The homeless man stumbled into our city’s mission, coat dripping rainwater, feet leaving squishy prints on the floor. The director asked the man how he could help. Hot food? A night’s shelter?
“No,” the man said, “But I could use a pair of dry socks.”
The director left to retrieve the footwear from the mission’s supply of donated clothing only to discover all the socks had been given away. With a heavy heart, he returned to the waiting man, dreading the delivery of his news. As he went, he prayed, “Lord, let me never have to tell another person I’ve run out of socks.” He apologized to his visitor and helped him dry out the clothing he had, sending him on his way.
As the mission director recently related this story to our church, I was moved that such a basic need could cause so much pain. Imagine having your day’s happiness hinge on finding a pair of dry socks, something most of us would take for granted.
Not food. Not shelter. Socks.
In I John 3:17(NKJV), the apostle John writes: “But whoever has this world’s goods, and sees his brother in need and shuts up his heart from him, how does the love of God abide in him? . . .let us not love in word or in tongue, but in deed and in truth.”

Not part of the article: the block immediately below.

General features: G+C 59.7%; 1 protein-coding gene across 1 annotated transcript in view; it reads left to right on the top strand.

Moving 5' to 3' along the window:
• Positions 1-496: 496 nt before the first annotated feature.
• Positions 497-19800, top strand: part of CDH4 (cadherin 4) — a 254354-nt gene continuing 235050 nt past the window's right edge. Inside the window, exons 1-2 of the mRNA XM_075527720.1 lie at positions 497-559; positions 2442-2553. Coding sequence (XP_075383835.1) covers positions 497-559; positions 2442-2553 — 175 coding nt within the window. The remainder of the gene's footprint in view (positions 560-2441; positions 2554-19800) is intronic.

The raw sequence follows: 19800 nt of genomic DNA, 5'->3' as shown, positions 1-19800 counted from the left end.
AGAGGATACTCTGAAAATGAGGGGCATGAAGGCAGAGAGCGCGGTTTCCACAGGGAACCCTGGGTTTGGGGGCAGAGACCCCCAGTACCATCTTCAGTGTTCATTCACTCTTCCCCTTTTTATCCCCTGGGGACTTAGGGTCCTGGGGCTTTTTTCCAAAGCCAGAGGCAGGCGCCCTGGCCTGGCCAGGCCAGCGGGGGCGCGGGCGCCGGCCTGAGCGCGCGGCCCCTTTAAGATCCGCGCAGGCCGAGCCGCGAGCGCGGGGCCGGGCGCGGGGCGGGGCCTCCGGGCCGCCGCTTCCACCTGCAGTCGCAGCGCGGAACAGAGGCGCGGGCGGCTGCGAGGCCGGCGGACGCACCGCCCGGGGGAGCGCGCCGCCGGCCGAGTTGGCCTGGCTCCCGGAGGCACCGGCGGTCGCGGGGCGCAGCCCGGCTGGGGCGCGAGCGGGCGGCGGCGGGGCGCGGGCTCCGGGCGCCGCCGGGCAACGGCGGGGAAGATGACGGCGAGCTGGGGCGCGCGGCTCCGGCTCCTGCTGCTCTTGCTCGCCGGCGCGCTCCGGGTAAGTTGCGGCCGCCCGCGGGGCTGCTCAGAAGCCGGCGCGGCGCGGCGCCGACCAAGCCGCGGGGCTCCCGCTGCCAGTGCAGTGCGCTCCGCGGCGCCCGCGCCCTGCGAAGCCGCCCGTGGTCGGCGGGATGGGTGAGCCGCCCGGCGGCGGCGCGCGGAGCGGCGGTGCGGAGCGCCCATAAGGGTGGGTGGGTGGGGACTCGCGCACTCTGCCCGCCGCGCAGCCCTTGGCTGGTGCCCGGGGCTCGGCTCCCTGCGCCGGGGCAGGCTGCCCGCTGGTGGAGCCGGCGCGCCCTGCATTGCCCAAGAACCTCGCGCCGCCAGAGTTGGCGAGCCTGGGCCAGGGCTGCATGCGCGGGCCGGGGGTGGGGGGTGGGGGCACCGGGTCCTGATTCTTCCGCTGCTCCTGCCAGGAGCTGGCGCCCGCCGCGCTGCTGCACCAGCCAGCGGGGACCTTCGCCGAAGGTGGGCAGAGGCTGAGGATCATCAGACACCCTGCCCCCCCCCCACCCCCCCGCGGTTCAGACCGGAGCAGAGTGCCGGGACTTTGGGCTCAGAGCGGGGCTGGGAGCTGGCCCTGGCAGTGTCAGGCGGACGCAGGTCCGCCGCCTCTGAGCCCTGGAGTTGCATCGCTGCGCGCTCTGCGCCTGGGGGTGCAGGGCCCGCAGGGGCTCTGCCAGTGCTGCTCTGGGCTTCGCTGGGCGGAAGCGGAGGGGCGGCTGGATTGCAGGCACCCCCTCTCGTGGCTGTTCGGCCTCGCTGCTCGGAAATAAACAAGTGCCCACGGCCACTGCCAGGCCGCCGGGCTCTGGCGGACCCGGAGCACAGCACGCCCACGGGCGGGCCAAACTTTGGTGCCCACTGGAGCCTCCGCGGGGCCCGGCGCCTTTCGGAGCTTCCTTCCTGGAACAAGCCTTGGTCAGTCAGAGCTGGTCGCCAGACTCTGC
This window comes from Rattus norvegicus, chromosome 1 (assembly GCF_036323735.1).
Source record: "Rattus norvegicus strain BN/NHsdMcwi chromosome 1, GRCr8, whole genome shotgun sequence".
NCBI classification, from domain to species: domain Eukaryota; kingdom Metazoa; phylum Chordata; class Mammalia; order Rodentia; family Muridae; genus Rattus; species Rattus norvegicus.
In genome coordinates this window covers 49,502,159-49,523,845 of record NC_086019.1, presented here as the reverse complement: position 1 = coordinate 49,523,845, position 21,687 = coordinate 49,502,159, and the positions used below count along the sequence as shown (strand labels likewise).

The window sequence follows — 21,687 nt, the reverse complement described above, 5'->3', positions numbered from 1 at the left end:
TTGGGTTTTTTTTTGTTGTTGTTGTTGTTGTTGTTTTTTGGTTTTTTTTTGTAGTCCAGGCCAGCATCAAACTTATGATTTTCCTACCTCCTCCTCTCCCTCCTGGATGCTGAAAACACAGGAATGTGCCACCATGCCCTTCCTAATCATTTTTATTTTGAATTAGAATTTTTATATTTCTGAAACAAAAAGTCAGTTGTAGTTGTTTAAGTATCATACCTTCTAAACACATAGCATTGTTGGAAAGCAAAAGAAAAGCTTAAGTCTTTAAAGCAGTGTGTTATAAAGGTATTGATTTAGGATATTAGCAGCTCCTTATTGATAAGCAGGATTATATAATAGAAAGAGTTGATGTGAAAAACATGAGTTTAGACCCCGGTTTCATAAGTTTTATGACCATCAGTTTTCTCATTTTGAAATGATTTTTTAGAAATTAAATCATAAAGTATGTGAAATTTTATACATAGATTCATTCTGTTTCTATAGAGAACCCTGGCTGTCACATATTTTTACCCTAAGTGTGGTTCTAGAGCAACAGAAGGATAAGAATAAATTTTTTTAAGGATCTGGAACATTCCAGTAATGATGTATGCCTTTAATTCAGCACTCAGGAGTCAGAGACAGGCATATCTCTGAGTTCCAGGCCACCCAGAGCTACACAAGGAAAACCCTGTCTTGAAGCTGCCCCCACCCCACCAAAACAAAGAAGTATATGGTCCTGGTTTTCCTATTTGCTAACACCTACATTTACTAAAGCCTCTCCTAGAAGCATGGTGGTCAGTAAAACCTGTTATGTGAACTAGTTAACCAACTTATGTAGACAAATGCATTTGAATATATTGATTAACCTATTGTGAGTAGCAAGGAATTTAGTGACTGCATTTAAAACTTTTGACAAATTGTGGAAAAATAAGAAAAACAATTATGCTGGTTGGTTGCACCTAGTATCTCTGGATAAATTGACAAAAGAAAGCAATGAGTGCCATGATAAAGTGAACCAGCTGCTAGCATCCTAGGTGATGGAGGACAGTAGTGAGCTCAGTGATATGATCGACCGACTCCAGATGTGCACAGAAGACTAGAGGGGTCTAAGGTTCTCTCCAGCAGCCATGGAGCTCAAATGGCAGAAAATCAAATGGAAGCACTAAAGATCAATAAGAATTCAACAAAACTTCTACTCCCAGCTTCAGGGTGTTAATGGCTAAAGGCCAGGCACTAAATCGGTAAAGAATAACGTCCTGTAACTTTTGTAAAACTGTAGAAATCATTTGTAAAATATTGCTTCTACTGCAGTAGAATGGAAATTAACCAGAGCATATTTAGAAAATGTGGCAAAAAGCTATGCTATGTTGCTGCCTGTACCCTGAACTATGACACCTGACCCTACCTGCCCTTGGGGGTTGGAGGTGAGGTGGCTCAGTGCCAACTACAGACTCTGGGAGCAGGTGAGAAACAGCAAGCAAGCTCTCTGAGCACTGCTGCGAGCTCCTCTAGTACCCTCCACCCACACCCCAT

Clearly, scripture teaches us to care for those around us. Even providing socks.
Jesus said, in Matthew 25:35-40 (NJKV) “for I was hungry, and you gave me food; I was thirsty and you gave me drink; I was a stranger and you took me in; I was naked and you clothed me; I was sick and you visited me; I was in prison and you came to me.”
“Then the righteous will answer him, saying, ‘Lord, when did we see You hungry and feed You, or thirsty and give you drink? When did we see You a stranger and take You in, or naked and clothe You? Or when did we see You sick, or in prison, and come to You?”
“Assuredly, I say to you, inasmuch as you did it to one of the least of these my brethren, you did it to me.”
There’s a happy ending to this story. Our church made the Mission our Christmas giving project in 2014 and 2015, donating 4000 socks to the facility last year and another 5,000 this season. The mission director came to thank us. Everyone who needs sock leaves with warm, dry feet. They’ve not run out since. Answered prayer.
One Reply to “Happiness In A Sock”
A wonderfully practical way to help. Thank you Twin Rivers!